If You See Someone With A Semicolon Tattoo, This Is What It Is About
All tattoos have some sort of connection to the person who chose to get it. Whether it is a symbolic meaning, or just an image they like, it is a personal choice that could mean something different to every person with a similar image. In the case of a semicolon, the meaning has become pretty universal and we have Amy Bluel to thank for that.
After sadly losing her father to suicide, Bluel wanted to do something to honor him and to help raise awareness for mental health issues. In founding Project Semicolon she has done both. The organization and movement are “dedicated to presenting hope and love for those who are struggling with depression, suicide, addiction and self-injury.” They encourage people to draw or tattoo a semicolon onto their bodies as a reminder of the power of yourself.
The semicolon is an important piece of punctuation and is a perfect symbol for those who are struggling. As Amy says, “A semicolon is used when an author could’ve chosen to end their sentence, but chose not to. The author is you and the sentence is your life.”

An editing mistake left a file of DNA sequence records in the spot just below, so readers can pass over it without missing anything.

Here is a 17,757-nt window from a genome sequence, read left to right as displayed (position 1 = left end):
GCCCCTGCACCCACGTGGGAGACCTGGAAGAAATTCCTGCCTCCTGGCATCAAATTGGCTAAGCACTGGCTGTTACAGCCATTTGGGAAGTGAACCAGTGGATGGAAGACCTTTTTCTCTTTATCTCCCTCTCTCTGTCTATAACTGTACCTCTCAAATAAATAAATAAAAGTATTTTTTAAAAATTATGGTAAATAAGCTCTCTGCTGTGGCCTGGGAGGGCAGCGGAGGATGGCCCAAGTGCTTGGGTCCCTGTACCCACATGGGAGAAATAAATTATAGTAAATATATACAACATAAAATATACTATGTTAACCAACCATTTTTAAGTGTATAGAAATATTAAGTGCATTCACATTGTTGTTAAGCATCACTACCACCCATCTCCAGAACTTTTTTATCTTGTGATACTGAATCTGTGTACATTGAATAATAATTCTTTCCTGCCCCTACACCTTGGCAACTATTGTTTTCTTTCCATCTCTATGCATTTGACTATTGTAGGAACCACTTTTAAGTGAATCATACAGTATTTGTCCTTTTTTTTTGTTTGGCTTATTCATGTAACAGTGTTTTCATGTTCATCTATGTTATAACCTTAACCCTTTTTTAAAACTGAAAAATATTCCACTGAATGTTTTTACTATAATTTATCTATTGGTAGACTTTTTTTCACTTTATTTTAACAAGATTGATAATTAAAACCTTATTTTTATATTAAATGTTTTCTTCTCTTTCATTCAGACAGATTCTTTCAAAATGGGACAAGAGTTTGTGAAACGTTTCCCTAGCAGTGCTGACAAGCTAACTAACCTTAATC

Many people have chosen to mark their body with the semicolon as a reminder that their sentence and story is not over yet. They are still here and they have another chance to make things better. The idea is that despite the past struggles and hardships, you don’t have to stop where you are. By continuing on, the sentence gets a new beginning and a new place to end.
Project Semicolon encourages people to share their story with one another and to inspire each other to keep persevering despite the difficulties. Many people choose to wear the symbol permanently as a reminder to themselves that they are not alone and where they are at the moment is not the end.
You can get in touch with the Semicolon Project on Facebook or through their website. They are not a 24-hotline nor are they mental health professionals but they are a resource for support and to talk about issues. For emergency support or professional resources contact 1-800-SUICIDE (784-2433) or 1-800-273-TALK (8255) or find a local resource center.